You Found a New Job. Obviously, the best reason for quitting a job is that you’ve found a new one. Before you quit your job, though, make sure that you’ve covered all the bases, including having a confirmed job offer and a cleaned-out computer and office before you quit.
You Hate Your Job. Don’t quit your job right away, even if you hate it. It’s better to strategically plan your departure so that you’re leaving on your terms and not scrambling to find another position. Here’s what to do if you hate your job.
Illness. Personal or family illnesses are both legitimate reasons to quit a job, and sometimes a sudden illness can be an excuse to leave a position. If it’s a legitimate reason to quit (i.e., you or someone in your family is chronically ill), make sure that you have continued health insurance coverage after you leave. Also be aware that you may be eligible for Family and Medical Leave due to personal or family illness.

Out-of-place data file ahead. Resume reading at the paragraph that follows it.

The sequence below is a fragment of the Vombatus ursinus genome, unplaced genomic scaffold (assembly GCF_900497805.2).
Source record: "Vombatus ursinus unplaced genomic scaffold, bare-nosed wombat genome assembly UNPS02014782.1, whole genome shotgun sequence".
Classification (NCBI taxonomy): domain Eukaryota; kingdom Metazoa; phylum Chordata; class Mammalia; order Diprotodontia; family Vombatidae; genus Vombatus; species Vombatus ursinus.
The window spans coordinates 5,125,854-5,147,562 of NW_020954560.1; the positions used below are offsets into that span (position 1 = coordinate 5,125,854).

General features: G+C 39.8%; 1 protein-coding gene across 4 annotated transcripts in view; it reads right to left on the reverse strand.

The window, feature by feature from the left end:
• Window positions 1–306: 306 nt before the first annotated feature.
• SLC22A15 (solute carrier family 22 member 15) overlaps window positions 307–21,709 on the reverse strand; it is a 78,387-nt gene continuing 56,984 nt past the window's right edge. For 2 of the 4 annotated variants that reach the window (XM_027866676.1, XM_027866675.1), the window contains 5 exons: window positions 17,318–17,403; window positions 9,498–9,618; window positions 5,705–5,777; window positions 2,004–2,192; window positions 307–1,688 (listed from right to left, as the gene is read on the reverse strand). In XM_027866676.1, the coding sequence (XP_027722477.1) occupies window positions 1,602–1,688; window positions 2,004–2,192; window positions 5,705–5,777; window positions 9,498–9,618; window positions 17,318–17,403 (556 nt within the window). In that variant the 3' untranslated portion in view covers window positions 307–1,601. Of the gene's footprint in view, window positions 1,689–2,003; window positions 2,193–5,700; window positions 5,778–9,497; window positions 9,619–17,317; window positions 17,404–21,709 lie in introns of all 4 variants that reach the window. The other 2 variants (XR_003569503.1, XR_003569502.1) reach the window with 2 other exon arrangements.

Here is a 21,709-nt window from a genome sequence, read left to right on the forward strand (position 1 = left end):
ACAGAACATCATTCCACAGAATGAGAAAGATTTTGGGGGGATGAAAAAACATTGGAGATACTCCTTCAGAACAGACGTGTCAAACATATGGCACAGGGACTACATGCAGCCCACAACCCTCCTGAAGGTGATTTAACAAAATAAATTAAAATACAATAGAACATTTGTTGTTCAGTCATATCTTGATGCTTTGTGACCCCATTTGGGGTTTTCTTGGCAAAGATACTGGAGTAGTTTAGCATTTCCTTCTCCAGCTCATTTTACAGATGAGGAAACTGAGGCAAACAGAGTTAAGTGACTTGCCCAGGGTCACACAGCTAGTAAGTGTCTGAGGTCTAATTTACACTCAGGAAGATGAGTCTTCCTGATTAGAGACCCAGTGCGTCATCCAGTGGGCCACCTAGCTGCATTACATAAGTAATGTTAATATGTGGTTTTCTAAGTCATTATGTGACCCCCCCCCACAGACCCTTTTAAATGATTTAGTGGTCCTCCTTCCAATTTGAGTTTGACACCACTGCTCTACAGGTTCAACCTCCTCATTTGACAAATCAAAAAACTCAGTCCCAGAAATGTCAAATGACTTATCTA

Difficult Work Environment. Co-workers, bosses, and a negative office environment can all make your job difficult. In fact, they can make your workplace somewhere you simply don’t want to be. Once you have tried every option, you may need to make a decision to leave. Here’s how to decide when iTech Hacks to leave a difficult workplace and how to move on.
Schedules and Hours. When you lose childcare or your work schedule has changed and it’s difficult for you to adjust, you may need to quit your job and look for one that is more accommodating to your personal schedule. Leaving a job because of scheduling issues is a legitimate reason for quitting a job.
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“People look for retreats for themselves, in the country, by the coast, or in the hills . . . There is nowhere that a person can find a more peaceful and trouble-free retreat than in his own mind. . . . So constantly give yourself this retreat, and renew yourself.”
- MARCUS AURELIUS